cd – Changes the current working directory in the command line console.
exit – Exits out of the current program, terminates the current command line terminal, or logs you out of a Unix network depending on the context.
kill – Terminates the specified running process. The Linux version of Windows’ “End Process” in the task manager.
ls – List all of the contents of a specified directory. If no directory is specified, it will use the current directory.
man – There’s a running gag in the Linux community that man is the only command you need to know. It stands for manual, and it will give you detailed information on commands and aspects of Linux.
pwd – Displays the current working directory for the command line terminal. Good for when you’ve lost track of where you are in your system.
reboot – Immediately stops all running processes, shuts down the system, then reboots.
shutdown – Stops all running processes and shuts down the system. Parameters can be specified to issue a delayed shutdown or a shutdown at a particular time.
sudo – Runs commands as root, which means no limitations due to permissions.
date – Prints out the current system date and time. Specified parameters can change the format of the output.
df – Reports the disk space usage for the file system.
hostname – Displays the name of the current host system.
ps – Displays information about all of the processes currently running on the system.
quota – Displays disk limits and current disk usage for a specified user. Useful when there are multiple users assigned to a particular system.
top – Displays all of the top processes in the system, by default sorted by CPU usage.
uptime – Reports how long the system has been running since last boot. Extremely useful for servers.
bzip2 – Compresses specified contents into a .bz2 archive or extracts from a .bz2 archive depending on parameters.
chmod / chown – Changes the access permissions of one or more files (chmod) or changes the ownership of a particular file to a new user (chown). Only users with permission or ownership of a file can change that file’s permissions or ownership.
cp – Copies files to a new location with a new name depending on the parameters. Can copy directories too, whether recursively (includes all subdirectories) or not.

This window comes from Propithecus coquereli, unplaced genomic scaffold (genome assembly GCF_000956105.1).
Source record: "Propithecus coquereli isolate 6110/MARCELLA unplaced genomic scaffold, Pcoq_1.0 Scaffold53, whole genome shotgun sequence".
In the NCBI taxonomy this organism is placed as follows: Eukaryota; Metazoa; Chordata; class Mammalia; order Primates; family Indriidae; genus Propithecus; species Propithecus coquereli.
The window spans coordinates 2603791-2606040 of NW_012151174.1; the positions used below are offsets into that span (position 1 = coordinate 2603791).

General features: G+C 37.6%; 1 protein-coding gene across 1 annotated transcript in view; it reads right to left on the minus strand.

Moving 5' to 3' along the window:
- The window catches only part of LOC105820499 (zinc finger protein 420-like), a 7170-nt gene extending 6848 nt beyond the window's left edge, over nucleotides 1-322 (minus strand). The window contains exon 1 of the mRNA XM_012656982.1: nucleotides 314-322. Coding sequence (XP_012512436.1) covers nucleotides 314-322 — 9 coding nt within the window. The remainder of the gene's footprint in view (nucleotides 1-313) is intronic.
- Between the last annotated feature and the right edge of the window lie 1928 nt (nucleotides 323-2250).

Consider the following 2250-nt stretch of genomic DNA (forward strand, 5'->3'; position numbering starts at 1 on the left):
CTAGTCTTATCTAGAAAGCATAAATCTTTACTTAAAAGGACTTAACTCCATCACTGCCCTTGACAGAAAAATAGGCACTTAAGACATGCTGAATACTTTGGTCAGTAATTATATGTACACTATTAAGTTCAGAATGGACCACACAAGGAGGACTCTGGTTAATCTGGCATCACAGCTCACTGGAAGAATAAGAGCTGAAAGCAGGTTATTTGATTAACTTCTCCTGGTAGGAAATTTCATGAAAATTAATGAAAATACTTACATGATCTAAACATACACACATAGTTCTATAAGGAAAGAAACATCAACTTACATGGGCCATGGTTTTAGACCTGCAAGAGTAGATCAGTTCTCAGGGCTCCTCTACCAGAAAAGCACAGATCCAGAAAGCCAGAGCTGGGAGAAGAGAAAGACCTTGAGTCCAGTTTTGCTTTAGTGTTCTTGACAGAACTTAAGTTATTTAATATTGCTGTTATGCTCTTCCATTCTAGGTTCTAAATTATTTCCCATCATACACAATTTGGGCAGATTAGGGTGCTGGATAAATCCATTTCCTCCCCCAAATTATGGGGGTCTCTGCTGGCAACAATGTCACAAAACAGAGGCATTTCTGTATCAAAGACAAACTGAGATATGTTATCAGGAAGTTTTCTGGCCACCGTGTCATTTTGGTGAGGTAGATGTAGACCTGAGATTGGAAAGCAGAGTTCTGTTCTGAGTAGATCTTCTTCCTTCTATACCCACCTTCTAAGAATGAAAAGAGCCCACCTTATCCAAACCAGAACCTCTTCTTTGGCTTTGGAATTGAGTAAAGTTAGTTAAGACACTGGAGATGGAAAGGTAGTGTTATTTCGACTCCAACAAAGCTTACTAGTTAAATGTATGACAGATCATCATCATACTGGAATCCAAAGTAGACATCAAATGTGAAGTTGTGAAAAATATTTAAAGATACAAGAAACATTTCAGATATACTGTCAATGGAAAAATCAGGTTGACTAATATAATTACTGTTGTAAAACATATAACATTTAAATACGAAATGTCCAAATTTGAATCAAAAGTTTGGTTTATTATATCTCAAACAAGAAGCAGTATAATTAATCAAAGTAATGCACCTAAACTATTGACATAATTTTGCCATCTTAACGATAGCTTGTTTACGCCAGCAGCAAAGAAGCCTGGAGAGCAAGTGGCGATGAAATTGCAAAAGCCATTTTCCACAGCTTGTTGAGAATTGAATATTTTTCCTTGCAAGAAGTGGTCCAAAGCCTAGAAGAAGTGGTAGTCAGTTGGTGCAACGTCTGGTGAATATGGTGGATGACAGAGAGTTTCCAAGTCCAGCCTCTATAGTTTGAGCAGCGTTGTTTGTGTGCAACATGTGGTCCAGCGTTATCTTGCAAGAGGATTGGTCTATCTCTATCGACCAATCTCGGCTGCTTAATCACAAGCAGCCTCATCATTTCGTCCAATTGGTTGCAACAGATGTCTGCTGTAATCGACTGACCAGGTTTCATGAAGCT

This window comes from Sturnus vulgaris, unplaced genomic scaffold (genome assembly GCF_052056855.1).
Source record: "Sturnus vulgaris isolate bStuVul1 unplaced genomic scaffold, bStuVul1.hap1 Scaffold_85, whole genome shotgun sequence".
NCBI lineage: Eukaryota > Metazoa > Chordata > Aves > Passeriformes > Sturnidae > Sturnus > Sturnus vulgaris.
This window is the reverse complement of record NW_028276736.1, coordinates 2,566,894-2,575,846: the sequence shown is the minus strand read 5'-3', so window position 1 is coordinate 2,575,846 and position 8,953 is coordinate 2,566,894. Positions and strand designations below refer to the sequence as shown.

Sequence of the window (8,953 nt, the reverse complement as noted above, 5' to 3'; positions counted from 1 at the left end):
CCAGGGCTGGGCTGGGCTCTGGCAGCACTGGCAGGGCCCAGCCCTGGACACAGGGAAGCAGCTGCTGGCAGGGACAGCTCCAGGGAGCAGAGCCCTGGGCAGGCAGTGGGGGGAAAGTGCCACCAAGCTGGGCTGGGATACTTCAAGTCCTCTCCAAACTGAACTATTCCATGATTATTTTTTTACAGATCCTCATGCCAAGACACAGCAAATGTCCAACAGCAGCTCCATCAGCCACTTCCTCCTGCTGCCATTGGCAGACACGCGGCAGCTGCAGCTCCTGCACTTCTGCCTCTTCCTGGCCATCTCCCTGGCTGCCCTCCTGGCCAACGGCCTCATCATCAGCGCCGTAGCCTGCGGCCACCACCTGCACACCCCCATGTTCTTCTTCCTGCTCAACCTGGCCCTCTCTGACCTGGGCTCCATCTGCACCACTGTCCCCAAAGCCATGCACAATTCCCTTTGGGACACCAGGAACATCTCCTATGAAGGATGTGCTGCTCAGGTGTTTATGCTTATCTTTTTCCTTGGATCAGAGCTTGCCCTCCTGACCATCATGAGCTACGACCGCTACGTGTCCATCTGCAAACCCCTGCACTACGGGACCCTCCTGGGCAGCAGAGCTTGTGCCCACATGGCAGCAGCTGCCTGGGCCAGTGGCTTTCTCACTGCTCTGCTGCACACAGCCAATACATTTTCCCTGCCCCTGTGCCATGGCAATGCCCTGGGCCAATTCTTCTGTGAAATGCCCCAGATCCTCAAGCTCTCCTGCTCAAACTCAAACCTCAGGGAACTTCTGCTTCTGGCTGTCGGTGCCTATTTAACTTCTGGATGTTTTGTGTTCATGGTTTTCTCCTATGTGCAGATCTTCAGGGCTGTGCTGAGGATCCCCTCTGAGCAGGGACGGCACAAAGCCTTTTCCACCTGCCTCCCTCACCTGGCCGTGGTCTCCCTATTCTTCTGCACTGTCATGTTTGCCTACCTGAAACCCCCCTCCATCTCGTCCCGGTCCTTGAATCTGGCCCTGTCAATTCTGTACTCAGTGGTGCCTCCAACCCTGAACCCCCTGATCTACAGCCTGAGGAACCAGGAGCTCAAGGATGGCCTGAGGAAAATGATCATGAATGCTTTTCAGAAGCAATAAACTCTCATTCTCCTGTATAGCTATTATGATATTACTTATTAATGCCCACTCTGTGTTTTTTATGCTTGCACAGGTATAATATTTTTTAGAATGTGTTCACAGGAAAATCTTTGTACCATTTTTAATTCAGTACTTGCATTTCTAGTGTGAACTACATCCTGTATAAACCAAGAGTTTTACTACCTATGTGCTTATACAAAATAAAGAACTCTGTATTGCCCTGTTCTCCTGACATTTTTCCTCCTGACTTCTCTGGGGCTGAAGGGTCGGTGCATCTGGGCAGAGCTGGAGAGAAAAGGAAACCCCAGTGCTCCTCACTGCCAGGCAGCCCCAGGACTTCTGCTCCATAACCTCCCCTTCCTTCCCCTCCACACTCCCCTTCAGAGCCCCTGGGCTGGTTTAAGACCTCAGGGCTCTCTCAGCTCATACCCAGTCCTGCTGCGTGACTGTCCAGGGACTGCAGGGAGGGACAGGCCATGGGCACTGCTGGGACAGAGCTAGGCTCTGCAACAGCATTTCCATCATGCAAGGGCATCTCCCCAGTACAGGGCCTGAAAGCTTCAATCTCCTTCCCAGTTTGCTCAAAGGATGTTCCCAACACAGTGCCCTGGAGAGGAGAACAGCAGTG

find / locate – Searches the system starting at a specific directory and matching all files within that location to a set of conditions laid out by the command parameters. Very useful for quickly finding certain files.
grep – Searches through all of the files in a specified location trying to find files that contain lines that match a given string. Returns a list of all the files that scored a match.
install – Used in conjunction with Makefiles to copy files from one location to the system. Not to be confused with installing packages from a software repository.
mkdir / rmdir – Creates a directory (mkdir) or deletes a specified directory (rmdir). Directories can only be created and deleted within directories that you have permission in.
mv – Moves files and directories to another location. Can be used to rename files and directories by keep their source and destination locations the same.
open – Opens a specified file using the default system application for files of its type.
rm – Remove and remove directory. Used to delete files and directories from the system, whether one at a time or in batch.
tar – Creates a .tar archive or extracts from a .tar archive depending on specified parameters.
zip / unzip – Creates a .zip archive or extracts from a .zip archive depending on specified parameters.
Other Noteworthy Commands
apt-get – Advanced Packaging Tool. Use this command to install, remove, and configure software packages on your system. For a menu-based version, use aptitude command. Available on Debian-based Linux distributions.
ftp / sftp – Connects to a remote FTP server in order to download multiple files.
wget – Downloads files from the Internet at the specified URL to your system.
yum – Yellowdog Updater, Modified. An open source package manager used to easily install software packages from repositories. Available on RPM-compatible Linux distributions.
emacs – One of the most well-known text editors on Unix-like systems.
nano – A newbie-friendly command-line text editor that uses keyboard shortcuts to simulate menus.
vim – Vim is the successor to Vi, both of which are command line text editors for Unix-like systems. Though Vim is popular, it doesn’t use menus or icons for its interface so it has a reputation for being newbie-friendly.